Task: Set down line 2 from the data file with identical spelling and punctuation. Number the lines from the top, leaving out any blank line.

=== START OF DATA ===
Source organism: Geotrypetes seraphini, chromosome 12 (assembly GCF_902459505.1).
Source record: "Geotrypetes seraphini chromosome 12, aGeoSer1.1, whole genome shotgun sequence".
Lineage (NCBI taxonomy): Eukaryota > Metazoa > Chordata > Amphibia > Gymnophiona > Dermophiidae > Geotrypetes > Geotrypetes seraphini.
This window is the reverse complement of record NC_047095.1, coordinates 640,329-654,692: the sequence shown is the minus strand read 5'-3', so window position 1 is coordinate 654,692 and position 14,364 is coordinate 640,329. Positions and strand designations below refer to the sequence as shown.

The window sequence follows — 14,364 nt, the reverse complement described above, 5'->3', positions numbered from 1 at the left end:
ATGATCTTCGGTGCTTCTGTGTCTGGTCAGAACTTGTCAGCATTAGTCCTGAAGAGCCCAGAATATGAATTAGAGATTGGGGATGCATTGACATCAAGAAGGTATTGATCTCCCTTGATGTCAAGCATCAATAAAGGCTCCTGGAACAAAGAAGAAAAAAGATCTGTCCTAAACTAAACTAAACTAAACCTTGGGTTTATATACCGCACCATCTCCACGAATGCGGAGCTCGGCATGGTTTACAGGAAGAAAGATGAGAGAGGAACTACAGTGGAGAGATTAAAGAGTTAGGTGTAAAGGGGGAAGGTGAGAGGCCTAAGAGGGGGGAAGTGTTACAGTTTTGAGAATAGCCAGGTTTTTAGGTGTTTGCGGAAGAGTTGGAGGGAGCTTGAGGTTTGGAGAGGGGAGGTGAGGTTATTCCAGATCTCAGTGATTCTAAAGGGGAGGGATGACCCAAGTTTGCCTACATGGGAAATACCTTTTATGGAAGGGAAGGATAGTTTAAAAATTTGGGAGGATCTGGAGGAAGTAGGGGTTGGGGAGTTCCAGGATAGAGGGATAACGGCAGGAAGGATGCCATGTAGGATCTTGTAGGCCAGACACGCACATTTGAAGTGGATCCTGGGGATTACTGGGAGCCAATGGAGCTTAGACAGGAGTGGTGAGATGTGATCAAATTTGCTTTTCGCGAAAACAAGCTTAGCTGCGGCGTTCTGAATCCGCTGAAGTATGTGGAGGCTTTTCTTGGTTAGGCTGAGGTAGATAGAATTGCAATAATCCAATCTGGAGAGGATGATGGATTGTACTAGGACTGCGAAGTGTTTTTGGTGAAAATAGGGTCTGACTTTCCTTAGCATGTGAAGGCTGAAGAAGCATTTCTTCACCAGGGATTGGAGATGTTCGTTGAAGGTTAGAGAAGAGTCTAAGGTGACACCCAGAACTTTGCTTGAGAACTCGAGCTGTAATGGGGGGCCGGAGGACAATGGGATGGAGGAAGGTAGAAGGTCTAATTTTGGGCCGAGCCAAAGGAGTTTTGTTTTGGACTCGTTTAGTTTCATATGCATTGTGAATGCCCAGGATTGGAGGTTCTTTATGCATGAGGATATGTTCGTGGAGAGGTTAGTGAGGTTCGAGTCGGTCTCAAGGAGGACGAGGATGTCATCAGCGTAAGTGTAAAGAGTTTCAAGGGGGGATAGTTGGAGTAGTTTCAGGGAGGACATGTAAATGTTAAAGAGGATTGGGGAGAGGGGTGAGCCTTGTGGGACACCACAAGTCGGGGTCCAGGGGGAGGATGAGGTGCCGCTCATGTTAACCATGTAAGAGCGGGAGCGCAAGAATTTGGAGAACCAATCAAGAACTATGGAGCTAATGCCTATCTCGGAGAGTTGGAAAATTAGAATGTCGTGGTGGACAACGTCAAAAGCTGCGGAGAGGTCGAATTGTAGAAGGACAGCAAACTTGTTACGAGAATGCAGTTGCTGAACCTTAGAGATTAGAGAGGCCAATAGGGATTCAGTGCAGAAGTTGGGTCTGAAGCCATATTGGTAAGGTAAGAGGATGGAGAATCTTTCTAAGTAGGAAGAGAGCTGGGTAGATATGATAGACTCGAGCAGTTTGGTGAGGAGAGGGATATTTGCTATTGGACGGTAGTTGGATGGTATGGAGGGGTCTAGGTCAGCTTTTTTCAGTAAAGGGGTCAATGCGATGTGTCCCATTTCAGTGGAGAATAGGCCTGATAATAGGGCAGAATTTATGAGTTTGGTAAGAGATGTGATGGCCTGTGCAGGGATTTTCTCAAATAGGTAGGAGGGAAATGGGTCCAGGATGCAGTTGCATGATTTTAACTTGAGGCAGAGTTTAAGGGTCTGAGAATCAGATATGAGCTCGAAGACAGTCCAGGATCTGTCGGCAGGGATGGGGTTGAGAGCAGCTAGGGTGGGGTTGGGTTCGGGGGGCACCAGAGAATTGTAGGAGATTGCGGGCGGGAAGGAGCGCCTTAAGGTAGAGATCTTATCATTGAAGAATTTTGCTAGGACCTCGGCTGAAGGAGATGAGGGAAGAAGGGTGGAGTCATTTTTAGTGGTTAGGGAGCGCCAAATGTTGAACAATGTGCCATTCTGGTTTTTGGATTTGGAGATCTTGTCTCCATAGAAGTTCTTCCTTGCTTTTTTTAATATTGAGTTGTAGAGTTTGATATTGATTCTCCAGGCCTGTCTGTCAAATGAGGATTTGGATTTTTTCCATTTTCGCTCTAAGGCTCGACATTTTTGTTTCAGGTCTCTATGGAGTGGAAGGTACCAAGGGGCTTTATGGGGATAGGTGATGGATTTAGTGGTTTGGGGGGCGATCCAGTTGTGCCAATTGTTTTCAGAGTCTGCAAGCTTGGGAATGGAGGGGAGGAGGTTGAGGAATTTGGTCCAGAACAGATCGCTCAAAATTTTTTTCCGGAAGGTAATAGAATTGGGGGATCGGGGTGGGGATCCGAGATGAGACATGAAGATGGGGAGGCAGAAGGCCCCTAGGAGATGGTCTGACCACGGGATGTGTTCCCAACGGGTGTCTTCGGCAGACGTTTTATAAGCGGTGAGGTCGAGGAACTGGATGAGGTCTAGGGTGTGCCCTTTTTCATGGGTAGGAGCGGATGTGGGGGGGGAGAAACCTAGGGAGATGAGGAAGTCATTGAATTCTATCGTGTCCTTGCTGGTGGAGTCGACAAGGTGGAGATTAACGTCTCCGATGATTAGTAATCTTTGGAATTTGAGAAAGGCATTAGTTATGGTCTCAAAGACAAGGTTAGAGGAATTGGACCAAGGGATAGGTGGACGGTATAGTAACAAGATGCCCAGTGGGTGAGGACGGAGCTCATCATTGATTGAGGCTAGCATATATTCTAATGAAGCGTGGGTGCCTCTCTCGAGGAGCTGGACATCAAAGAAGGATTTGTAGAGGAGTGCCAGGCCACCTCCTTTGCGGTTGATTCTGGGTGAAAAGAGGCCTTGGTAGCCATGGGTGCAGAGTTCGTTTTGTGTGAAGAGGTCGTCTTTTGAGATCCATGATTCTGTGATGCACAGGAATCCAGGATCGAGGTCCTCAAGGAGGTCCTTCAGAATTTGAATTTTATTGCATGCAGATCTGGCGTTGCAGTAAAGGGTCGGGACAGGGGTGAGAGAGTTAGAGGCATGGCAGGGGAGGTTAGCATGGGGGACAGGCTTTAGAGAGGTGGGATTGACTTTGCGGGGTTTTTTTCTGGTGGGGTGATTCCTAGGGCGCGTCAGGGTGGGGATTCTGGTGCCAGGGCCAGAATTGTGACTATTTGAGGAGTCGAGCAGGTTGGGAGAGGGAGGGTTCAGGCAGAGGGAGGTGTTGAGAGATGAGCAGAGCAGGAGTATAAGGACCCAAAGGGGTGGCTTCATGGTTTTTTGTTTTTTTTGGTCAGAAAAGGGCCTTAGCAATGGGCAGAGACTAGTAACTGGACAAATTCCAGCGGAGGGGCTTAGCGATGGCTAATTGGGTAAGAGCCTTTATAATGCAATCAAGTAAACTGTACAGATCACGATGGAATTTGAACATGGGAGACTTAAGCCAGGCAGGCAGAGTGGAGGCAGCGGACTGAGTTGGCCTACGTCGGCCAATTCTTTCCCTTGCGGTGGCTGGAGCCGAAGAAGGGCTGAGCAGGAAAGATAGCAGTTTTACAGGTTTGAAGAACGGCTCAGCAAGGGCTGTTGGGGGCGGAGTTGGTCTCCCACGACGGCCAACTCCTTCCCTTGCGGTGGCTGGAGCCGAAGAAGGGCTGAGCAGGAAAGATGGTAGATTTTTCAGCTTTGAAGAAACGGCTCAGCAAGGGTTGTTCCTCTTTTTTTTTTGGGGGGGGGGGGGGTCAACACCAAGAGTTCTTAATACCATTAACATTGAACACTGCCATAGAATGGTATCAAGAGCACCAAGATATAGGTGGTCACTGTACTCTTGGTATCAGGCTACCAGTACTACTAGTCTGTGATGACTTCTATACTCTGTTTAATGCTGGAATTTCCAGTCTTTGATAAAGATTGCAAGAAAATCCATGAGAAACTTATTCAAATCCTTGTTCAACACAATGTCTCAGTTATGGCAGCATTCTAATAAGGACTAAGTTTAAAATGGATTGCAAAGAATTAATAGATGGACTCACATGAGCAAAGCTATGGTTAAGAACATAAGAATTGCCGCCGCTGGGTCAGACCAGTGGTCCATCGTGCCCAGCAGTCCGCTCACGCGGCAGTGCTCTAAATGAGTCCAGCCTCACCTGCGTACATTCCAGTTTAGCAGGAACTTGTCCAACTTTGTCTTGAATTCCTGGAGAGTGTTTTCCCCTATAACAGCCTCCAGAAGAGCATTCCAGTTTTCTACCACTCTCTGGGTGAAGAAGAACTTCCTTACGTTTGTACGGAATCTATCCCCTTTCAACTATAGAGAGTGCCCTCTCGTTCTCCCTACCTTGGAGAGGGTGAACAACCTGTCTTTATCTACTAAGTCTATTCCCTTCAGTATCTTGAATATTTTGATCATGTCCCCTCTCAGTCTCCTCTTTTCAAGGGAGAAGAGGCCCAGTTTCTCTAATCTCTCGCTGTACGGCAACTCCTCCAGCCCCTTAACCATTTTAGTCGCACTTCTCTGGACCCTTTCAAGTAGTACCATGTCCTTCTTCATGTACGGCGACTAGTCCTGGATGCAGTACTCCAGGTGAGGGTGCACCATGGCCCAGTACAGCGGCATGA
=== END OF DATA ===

Source record: "Geotrypetes seraphini chromosome 12, aGeoSer1.1, whole genome shotgun sequence".